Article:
Having Your ADHD Child Do Their Chores
Getting your children to clean their rooms, take out the trash or help you with cleaning the dishes can be a chore with in itself. And if your child has attention deficit hyperactivity disorder, ADHD, you know that the parenting challenges can be even greater. ADHD kids often have trouble following directions and are easily distracted. This doesn’t mean that you should give up though. When you child has ADHD, it just means that you need to adjust your parenting skills somewhat.
The key is to be clear and specific about what it is you want your child to do and to provide incentives for cooperation. Here are some strategies to try:
• Break Down Each Chore into Components: “Clean your room” can be too vague. It would be better to say: “Please pick up your dirty clothes from the floor and put them in the bin. Hang your clean clothes up in the closet. Pick up all of your toys and put them on the shelf where they belong.” You can also try breaking their chores into blocks of time as well. Have them clean up what is on their bed for about 20 minutes, and then take a break after. Then you can have them come back and do 20 minutes on the desk, and so on.
• Set a deadline: Specify times by which each of the chores needs to be done by. “ADHD kids can’t keep their rooms clean all day,” Arthur L. Robin, PhD, chief of psychology at Children’s Hospital of Michigan in Detroit, says. “It’s enough to get it that way by, say, dinnertime or before they go to bed.”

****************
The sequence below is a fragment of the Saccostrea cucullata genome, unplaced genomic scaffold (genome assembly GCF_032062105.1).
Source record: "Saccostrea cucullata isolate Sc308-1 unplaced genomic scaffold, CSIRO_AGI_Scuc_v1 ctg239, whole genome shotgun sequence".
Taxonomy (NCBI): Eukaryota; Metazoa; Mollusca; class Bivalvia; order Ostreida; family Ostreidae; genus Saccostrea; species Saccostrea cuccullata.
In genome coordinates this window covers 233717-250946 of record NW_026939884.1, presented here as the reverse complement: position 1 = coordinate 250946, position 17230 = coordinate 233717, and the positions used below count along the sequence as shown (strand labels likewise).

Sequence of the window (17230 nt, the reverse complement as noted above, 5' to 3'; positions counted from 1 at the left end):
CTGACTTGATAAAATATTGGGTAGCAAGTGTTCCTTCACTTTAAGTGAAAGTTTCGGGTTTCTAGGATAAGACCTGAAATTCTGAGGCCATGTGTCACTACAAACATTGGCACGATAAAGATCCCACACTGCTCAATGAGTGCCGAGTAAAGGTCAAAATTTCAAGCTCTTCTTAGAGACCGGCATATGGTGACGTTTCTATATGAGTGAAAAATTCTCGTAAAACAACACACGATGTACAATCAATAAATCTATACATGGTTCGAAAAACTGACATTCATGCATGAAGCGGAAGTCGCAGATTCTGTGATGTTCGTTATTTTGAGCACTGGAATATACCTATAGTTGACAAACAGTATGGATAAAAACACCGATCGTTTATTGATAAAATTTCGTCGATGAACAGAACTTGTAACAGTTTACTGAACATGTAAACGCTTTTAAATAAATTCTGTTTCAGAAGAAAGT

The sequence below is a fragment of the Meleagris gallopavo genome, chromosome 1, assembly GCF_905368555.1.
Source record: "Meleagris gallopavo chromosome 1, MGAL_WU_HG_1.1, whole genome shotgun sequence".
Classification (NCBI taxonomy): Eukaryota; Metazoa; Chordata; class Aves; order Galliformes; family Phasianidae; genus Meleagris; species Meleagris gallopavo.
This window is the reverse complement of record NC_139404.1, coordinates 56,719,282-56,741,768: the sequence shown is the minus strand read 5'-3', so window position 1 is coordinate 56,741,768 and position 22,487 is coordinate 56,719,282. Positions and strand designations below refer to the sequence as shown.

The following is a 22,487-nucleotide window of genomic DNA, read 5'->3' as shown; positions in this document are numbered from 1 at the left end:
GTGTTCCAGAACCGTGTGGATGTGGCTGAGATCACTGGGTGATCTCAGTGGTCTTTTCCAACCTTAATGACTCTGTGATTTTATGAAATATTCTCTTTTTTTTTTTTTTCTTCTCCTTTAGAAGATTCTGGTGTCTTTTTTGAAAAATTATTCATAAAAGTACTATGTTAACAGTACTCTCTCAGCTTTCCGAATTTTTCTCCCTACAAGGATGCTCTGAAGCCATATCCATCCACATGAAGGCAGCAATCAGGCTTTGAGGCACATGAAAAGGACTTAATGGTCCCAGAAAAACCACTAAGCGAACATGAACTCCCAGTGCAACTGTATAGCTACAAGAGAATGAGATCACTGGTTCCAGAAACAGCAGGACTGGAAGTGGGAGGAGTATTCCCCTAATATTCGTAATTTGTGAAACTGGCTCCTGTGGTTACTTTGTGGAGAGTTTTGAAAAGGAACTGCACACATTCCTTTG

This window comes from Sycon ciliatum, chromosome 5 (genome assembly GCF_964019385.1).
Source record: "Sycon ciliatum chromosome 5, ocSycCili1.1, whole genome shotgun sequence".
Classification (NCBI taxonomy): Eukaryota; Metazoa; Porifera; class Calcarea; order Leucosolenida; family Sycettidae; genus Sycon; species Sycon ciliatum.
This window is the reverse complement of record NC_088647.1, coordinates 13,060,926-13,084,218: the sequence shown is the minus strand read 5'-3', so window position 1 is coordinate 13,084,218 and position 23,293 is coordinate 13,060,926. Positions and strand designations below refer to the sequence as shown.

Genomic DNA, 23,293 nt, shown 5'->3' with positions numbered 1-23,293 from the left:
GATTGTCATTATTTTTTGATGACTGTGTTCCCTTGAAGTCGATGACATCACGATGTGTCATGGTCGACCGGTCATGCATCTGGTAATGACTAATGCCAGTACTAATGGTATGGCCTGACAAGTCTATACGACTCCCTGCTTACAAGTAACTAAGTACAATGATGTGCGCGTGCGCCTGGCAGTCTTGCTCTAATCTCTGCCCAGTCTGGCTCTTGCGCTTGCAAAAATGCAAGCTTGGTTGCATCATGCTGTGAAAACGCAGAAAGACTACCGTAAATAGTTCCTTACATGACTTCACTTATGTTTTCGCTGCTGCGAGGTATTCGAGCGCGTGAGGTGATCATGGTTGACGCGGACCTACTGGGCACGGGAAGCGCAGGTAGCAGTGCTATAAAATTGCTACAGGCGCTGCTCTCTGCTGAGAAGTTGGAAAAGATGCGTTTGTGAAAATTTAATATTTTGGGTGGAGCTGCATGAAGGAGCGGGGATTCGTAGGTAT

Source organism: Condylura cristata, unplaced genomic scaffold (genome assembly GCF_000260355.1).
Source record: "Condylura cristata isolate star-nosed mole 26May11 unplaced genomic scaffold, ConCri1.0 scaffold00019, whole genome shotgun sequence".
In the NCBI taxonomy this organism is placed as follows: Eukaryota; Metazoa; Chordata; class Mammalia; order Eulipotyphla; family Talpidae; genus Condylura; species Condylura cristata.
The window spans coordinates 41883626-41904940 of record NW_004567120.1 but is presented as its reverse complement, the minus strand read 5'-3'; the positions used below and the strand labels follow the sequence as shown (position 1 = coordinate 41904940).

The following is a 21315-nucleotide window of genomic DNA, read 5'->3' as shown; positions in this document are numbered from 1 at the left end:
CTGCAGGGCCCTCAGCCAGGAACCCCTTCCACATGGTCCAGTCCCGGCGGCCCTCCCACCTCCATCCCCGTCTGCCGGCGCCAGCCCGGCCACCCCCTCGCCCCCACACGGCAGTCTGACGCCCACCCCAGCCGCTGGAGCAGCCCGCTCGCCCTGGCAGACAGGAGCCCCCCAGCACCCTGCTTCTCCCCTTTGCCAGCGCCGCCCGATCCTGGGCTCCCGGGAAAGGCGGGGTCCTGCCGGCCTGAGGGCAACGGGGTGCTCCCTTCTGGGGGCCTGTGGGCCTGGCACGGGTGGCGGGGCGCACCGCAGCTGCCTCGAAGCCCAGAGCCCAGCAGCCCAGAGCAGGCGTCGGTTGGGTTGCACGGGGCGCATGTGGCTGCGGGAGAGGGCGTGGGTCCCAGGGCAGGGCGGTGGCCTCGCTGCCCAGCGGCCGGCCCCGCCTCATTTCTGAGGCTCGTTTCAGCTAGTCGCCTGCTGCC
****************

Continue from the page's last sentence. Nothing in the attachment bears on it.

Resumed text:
• Make a chore chart: This works best for younger children, says Robin. This chart should include the chore, what exactly it involves, and when it is to be done. Award stickers or points each time your child completes a chore. For teens, try using a behavioral contract rather than a chart. Like the chore chart, be specific. The both of you should agree on what specific behaviors are acceptable and should be included. Both of you should then sign the agreement.
• Provide Positive Incentives: You can take the points or stickers that your child accumulates on the chore chart and trade them for activities, privileges, or outings, Robin says. For younger children, they should be allowed to cash them in two to three times a week. For children 7 to 10 years old, once a week is good. It is much better to offer positive incentives for jobs well done than punishments for incompletions.